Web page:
Access to Public Information, Defamation / Reputation
Aécio Neves da Cunha v. Twitter Brasil
Closed Mixed Outcome
Global Freedom of Expression is an academic initiative and therefore, we encourage you to share and republish excerpts of our content so long as they are not used for commercial purposes and you respect the following policy:
Attribution, copyright, and license information for media used by Global Freedom of Expression is available on our Credits page.
The Russian Cassation Chamber of the Supreme Court upheld a decision from a lower court that regulations which restrict access to information about historical criminal investigations were constitutional. The matter had been brought by a non-governmental organization working on the history of political repression in the USSR. However, although the Court noted that limitations to the right to access to information existed in Russia, it also referred to the Federal Law on Archive-Keeping in the Russian Federation which states that archival documents may be withheld from public disclosure only if they contain information which could infringe upon a citizen’s private life.
This case analysis was contributed by Right2Info.org.
In 2006, the International Memorial Society (Memorial), a non-governmental organization in Russia which seeks to defend the memory of political victims in the Union of Soviet Socialist Republics (USSR) whose members are historians specializing in the history of political repression in the USSR, challenged the constitutionality of Regulations which had made it extremely difficult to access archival materials concerning victims of repression.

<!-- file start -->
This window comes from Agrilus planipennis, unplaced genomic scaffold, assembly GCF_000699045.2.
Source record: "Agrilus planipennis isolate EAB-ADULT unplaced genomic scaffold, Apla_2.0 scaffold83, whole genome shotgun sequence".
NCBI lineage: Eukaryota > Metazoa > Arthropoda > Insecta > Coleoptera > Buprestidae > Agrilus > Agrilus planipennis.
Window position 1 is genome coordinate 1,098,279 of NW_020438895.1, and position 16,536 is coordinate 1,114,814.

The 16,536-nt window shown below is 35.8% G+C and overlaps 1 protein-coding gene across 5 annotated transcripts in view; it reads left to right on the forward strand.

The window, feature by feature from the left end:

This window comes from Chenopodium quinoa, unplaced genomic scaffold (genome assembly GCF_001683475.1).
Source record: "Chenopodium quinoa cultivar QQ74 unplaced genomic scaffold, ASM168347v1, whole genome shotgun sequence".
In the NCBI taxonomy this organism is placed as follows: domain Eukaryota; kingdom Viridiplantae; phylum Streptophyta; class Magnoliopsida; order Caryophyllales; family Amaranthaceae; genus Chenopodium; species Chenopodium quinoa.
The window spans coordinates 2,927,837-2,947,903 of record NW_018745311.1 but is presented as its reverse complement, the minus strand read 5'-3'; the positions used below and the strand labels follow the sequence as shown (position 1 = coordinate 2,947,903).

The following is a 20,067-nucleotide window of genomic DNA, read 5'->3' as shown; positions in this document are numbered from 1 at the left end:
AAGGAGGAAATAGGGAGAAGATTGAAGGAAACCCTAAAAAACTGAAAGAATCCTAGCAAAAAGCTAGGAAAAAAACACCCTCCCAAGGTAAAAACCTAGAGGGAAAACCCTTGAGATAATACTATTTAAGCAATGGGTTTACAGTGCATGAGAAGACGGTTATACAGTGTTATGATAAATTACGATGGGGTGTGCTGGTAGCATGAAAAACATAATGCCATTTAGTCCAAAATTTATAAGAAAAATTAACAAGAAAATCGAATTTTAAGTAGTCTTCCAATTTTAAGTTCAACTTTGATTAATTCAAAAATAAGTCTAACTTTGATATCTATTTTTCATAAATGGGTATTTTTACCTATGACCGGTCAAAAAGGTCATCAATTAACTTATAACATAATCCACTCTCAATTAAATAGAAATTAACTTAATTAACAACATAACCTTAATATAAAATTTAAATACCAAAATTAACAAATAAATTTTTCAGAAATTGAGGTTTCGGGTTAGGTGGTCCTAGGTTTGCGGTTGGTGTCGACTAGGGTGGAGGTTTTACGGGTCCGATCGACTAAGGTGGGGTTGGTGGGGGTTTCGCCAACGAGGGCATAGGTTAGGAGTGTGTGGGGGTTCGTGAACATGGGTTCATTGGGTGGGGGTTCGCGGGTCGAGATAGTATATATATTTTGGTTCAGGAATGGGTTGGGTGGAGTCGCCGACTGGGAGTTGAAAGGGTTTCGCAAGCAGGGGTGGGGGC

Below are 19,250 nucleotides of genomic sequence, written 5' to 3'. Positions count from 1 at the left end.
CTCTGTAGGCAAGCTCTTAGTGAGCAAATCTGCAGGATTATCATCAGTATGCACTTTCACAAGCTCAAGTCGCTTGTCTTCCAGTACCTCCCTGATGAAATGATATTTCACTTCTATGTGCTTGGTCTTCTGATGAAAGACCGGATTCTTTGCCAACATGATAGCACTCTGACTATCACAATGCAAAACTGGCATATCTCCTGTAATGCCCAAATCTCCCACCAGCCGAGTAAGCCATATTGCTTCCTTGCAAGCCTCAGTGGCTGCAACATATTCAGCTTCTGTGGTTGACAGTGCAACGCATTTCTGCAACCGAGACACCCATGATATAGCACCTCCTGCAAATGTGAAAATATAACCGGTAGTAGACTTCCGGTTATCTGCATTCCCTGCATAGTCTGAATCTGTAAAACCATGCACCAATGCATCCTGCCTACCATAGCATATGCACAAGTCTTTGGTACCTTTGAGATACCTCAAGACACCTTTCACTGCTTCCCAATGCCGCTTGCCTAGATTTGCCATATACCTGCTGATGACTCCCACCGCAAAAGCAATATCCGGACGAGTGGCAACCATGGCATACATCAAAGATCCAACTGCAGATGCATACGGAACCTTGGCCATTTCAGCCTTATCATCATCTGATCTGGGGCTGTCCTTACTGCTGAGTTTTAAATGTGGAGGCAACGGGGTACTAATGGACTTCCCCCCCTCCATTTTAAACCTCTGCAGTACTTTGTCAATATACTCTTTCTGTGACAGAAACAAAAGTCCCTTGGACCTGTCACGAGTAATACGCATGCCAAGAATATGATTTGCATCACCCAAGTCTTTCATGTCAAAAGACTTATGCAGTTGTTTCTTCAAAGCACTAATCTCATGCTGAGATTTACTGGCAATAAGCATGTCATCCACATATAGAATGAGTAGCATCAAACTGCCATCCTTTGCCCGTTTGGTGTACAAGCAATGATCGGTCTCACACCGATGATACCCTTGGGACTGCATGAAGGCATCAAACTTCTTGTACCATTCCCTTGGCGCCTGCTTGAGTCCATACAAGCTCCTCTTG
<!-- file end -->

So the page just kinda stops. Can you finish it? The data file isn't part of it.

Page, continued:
The Regulations applied to various forms of information including decrees by investigating officers, transcripts of interrogations, evidence of offences/crimes, as well as court decisions and other documents issued by investigating authorities and courts. In particular, the Regulations prohibited access to materials for 75 years from the date of discontinuation of administrative, criminal, filtration and check cases. These cases had been initiated by Soviet authorities after World War II in relation to persons captured and repatriated by fascists to determine whether such persons were foreign spies or agents, and the Regulations therefore made it especially difficult to access information in the case files of administrative and criminal procedures against people for political reasons.
In contrast, the Federal Law on Archive-Keeping in the Russian Federation states that archival documents may be withheld from public disclosure only if they contain information comprising personal or family secrets or information concerning a citizen’s private life.
The court of first instance had ruled that limitations on the right to access of information, when that information comprises personal or family secrets or information concerning a citizen’s private life, exist in Russian federal law, and had rejected Memorial’s argument that the Regulations were unconstitutional. Memorial then approached the Supreme Court.
The Supreme Court was required to determine whether the Regulations were unconstitutional on the basis that they unjustifiably limited the right to access to information.